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Twisted Tarn (A Short Story)

April 2, 2024
AJ Diaz

Standing water, with a mossy green sheen across the top.

I stand here, wine in hand.

Red wine.

Green tarn.

The light is reflected from the bottom of the body of water. Green-covered rocks. And the sulfurous smell, though I can’t really smell it. Still. Not good.

I need wine to be able to approach the tarn.

I dare not do it without alcoholic libation.

Though I can barely feel the effects of the alcohol.

I am a man of no means, save for the produce that grows on my land.

I’ve always loved the land.

The deep violet rolling furrows. The atmosphere-powered tractors that encourage the soil to produce the most delectable vegetables: carrots and squash, cucumber and radish, zucchini and tomatoes. The best you’ve ever had.

I’m good at what I do.

The best.

This tarn doesn’t look good.

It looks flat and dead, except for something is moving within it.

I sip my wine.

I don’t want to be caught off guard.

By whatever lurks beneath this dreadful surface.

Rumors: that it’s haunted.

The village people say so.

The townsfolk: as they would say in the city from my former life.

Tempe, Arizona.

A nice enough place.

Now I lived here: in the wilds of Indonesia.

I breathe deeply, preparing myself for what might lurk within.


The tarn will require an exorcist or a witch doctor, one of my neighbors said to me.

I’m inlined to believe in more natural phenomena, child of the enlightenment era and all the rest.

I’m old and tired now.

But even when I’m tired my body moves. It seems, against my will.

Wine gets me through the dark hours.

Now the sun is setting and the yellow light cascades over the top of the green, but it can’t quite smother it. The green lingers and almost seems exacerbated.

And I can smell it now.

The tarn.

But only for a moment.

The sky flames suddenly, oranges and pinks and the light blooms and chases after itself.

All of this slowly, as I stand here.

I don’t move.

Everything else moves.

Ripples in the surface of the water.

But what stirs beneath? — I wonder.

I still have half a glass of wine left, thank God.

It can’t be a dragon: those don’t exist.

I don’t think.

I’m not the smartest man there ever was.

Smart enough to move to Indonesia when the going got bad in Tempe.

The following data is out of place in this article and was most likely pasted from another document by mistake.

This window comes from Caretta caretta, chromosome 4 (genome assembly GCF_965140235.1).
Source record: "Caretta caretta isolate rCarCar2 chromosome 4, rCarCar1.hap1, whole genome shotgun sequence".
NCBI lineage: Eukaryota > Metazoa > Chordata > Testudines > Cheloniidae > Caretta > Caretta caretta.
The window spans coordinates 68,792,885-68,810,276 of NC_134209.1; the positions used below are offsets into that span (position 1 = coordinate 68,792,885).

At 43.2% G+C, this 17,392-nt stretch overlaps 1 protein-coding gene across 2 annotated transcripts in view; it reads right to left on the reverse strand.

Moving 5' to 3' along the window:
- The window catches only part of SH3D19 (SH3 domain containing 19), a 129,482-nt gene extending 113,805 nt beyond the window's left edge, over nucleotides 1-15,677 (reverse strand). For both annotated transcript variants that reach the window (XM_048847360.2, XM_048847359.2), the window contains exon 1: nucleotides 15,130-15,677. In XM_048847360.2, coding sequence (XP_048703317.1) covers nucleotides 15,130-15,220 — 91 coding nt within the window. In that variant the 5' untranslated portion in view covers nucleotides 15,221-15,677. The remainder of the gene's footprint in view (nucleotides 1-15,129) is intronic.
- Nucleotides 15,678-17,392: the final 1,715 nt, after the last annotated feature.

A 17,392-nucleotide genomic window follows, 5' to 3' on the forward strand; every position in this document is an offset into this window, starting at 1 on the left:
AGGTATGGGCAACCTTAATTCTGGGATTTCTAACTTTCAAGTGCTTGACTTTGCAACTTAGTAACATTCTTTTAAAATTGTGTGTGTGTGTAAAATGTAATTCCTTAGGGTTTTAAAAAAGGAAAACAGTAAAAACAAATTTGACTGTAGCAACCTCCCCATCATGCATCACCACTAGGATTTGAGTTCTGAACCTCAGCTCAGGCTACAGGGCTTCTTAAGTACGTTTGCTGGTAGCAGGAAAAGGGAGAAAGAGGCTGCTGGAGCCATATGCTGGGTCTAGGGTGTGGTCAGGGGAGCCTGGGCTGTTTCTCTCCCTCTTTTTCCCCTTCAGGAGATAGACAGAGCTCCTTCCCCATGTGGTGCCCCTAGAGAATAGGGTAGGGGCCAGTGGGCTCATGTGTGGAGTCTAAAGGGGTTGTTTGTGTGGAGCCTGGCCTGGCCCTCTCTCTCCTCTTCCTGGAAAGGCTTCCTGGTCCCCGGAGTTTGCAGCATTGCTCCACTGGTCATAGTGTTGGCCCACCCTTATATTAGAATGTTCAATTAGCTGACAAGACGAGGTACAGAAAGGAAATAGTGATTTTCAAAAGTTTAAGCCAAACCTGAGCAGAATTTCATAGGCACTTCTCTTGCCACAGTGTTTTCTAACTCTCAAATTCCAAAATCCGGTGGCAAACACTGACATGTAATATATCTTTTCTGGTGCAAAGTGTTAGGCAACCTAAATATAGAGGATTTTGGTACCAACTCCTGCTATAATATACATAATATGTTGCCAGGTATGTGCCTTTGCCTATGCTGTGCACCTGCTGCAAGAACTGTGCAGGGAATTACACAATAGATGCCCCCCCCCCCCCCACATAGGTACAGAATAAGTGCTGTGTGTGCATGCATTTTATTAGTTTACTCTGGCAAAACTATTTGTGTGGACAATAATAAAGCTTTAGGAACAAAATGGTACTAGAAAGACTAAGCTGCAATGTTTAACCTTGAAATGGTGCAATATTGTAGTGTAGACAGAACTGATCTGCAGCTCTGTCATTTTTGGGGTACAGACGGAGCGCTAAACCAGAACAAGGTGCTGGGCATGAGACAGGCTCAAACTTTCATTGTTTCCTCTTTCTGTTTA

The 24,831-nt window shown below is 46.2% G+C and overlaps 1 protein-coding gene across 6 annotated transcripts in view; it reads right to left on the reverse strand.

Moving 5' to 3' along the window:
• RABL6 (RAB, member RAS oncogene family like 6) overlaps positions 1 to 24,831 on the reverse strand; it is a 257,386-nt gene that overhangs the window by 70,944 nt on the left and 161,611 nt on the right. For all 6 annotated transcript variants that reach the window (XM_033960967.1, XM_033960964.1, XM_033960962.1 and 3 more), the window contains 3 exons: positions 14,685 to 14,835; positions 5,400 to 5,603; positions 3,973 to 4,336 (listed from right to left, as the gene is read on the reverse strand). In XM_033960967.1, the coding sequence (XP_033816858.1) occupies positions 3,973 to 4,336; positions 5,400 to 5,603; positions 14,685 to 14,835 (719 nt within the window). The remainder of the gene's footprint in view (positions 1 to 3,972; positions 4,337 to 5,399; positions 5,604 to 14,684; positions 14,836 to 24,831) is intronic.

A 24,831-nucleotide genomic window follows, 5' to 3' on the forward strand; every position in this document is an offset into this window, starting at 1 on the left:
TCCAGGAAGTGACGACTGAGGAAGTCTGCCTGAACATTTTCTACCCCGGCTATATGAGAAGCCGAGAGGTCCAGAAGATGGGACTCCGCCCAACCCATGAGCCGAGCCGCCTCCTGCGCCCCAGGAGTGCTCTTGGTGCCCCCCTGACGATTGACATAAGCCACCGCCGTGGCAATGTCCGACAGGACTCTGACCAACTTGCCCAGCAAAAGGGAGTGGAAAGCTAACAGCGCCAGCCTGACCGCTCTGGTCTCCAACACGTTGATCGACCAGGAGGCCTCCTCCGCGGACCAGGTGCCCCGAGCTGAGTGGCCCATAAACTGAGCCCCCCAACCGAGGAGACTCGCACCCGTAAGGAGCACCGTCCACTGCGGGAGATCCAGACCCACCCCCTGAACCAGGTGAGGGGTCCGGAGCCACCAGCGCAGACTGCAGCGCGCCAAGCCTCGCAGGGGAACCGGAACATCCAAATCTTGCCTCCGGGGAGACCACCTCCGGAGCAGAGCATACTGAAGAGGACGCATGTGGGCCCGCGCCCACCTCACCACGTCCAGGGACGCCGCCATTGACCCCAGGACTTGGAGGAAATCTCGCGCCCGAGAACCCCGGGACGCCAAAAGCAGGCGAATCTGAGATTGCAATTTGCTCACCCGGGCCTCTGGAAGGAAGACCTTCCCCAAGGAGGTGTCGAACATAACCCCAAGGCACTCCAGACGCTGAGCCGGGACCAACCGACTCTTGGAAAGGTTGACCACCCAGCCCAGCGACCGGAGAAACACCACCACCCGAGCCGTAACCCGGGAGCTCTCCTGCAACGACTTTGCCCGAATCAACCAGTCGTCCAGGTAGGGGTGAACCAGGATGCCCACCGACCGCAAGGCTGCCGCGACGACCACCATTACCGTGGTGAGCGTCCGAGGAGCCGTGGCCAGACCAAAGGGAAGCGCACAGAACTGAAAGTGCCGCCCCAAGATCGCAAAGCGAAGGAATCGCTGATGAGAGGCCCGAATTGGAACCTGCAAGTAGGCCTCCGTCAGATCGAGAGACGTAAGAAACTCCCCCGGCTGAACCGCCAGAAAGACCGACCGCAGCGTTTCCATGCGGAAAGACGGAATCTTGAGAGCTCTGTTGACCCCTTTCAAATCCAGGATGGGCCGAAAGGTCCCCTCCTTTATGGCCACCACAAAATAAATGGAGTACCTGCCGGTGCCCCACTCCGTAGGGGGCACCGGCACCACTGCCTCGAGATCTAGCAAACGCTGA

No one ever thought it could have happened, what happened.

After all, who would have ever thought Tempe would be a target of planned malevolence?

How did I see it coming? — that was the question.

Rumors, of course.

I heard the rumors and the whispers and the rustlings in the trees.

I’m not stupid, but I’m not smart either.

Only the smart and the stupid ones failed to see the signs.

The stupid are too stupid to see anything.

The smart are too foolish and read more into what they see than is really there. And therefore they hesitate: they don’t take things for what they are.

I saw it and for that I was rewarded.

With life.

Some say I saw it in dreams.

It is not so.

I haven’t dreamed since I started smoking the leaf more than twenty-five years ago.

It helps me sleep.

Not anymore.

Not in a long time.

Then what is life made of and what is the value of mine?

I grow crops for others to eat.

I find that valuable.

The work is hard. My local workers have been helping me more than I can thank them for. More than I can pay them for. They arrive early and leave late. It’s as if they love the crops more than they love the pay. Young guys, just boys really.

They have their whole lives ahead of them.

Mine, I fear, as I sip the wine, may end soon.

Or perhaps it already did. Or I wish it would.

As the ripples widen in the tarn.

They told me not to come up here.


Don’t go, sir.

Tell the American not to go.

They call me an American: can’t tell if it’s an insult or an affirmation. Not after what happened back there. It all started in Tempe.


I never had children.

That was a mistake.